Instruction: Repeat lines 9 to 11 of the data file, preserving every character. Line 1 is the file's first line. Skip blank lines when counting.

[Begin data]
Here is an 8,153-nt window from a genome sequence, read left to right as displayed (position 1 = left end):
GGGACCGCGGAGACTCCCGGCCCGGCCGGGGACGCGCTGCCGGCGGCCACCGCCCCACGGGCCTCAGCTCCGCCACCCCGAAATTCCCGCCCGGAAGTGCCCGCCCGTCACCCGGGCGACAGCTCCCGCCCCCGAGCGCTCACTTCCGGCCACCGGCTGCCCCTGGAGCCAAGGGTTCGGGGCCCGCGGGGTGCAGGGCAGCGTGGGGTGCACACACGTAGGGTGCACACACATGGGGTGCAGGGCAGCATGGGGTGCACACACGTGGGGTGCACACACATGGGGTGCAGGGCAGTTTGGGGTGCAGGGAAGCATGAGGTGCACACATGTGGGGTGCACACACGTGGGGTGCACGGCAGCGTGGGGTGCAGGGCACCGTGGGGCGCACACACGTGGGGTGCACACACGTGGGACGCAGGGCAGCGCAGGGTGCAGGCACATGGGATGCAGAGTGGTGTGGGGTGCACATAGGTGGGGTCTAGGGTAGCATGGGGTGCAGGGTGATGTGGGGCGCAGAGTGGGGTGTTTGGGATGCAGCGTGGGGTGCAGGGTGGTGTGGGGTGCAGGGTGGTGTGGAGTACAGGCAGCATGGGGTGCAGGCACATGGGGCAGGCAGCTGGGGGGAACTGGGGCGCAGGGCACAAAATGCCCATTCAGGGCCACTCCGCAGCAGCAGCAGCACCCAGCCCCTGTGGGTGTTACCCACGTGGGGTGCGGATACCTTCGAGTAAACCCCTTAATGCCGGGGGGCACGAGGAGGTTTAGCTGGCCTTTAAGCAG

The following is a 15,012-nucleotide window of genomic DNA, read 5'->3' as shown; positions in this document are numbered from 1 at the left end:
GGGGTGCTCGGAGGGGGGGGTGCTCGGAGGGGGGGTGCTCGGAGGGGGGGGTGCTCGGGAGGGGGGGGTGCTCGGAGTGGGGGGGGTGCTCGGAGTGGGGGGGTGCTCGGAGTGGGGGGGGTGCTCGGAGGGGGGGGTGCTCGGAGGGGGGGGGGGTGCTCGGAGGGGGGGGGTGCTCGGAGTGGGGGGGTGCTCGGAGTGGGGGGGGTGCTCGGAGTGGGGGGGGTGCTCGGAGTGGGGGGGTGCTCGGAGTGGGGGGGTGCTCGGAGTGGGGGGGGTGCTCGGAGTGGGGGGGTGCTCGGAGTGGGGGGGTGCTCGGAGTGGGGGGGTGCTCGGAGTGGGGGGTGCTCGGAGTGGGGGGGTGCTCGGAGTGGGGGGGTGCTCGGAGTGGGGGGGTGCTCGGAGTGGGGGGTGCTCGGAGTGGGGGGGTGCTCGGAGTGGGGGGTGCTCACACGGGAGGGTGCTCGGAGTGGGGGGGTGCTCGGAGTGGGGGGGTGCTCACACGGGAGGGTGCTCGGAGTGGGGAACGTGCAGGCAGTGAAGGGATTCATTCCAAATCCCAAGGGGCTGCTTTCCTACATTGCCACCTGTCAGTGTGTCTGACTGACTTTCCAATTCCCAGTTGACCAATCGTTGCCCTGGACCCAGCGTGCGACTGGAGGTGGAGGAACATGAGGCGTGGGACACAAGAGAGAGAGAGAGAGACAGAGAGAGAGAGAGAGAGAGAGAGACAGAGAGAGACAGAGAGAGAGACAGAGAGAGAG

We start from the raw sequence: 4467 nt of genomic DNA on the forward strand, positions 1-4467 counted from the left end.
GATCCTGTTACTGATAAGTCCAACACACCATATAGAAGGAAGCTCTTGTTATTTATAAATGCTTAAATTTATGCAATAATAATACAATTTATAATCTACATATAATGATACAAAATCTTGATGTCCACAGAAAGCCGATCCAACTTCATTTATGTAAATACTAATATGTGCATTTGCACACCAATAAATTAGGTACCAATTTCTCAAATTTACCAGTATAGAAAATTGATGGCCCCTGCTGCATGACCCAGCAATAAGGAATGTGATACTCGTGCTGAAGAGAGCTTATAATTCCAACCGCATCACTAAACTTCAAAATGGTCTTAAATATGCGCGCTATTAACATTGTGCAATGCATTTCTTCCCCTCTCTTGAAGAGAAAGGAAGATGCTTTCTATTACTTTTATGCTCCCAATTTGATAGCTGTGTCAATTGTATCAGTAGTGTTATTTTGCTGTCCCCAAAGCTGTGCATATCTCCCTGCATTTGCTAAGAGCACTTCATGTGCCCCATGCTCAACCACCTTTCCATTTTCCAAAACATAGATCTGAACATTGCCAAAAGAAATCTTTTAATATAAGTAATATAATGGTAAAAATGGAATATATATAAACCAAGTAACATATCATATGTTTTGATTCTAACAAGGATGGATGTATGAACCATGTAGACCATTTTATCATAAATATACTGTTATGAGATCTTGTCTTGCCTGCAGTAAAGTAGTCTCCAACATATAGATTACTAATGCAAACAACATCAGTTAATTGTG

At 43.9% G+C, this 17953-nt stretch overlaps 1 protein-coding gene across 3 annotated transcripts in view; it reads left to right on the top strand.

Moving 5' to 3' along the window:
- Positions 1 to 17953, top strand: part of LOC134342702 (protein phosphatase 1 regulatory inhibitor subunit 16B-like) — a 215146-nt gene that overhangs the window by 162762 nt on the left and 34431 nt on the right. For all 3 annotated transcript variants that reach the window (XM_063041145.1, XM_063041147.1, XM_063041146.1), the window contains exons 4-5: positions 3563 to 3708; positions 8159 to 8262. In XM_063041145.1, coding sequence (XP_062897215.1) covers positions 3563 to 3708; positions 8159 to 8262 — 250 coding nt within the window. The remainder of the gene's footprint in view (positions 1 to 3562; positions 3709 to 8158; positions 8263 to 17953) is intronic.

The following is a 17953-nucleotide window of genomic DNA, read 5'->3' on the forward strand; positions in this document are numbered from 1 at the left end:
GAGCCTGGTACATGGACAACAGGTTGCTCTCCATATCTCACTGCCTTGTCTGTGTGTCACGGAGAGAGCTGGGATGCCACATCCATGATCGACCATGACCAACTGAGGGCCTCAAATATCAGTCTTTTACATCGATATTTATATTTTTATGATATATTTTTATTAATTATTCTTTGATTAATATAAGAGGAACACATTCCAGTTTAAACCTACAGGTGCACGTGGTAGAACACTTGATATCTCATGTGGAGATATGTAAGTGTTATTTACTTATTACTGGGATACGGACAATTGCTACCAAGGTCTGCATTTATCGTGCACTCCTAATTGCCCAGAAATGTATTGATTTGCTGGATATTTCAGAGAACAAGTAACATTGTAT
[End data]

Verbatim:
- Positions 1 to 17953, top strand: part of LOC134342702 (protein phosphatase 1 regulatory inhibitor subunit 16B-like) — a 215146-nt gene that overhangs the window by 162762 nt on the left and 34431 nt on the right. For all 3 annotated transcript variants that reach the window (XM_063041145.1, XM_063041147.1, XM_063041146.1), the window contains exons 4-5: positions 3563 to 3708; positions 8159 to 8262. In XM_063041145.1, coding sequence (XP_062897215.1) covers positions 3563 to 3708; positions 8159 to 8262 — 250 coding nt within the window. The remainder of the gene's footprint in view (positions 1 to 3562; positions 3709 to 8158; positions 8263 to 17953) is intronic.

The following is a 17953-nucleotide window of genomic DNA, read 5'->3' on the forward strand; positions in this document are numbered from 1 at the left end:
GAGCCTGGTACATGGACAACAGGTTGCTCTCCATATCTCACTGCCTTGTCTGTGTGTCACGGAGAGAGCTGGGATGCCACATCCATGATCGACCATGACCAACTGAGGGCCTCAAATATCAGTCTTTTACATCGATATTTATATTTTTATGATATATTTTTATTAATTATTCTTTGATTAATATAAGAGGAACACATTCCAGTTTAAACCTACAGGTGCACGTGGTAGAACACTTGATATCTCATGTGGAGATATGTAAGTGTTATTTACTTATTACTGGGATACGGACAATTGCTACCAAGGTCTGCATTTATCGTGCACTCCTAATTGCCCAGAAATGTATTGATTTGCTGGATATTTCAGAGAACAAGTAACATTGTAT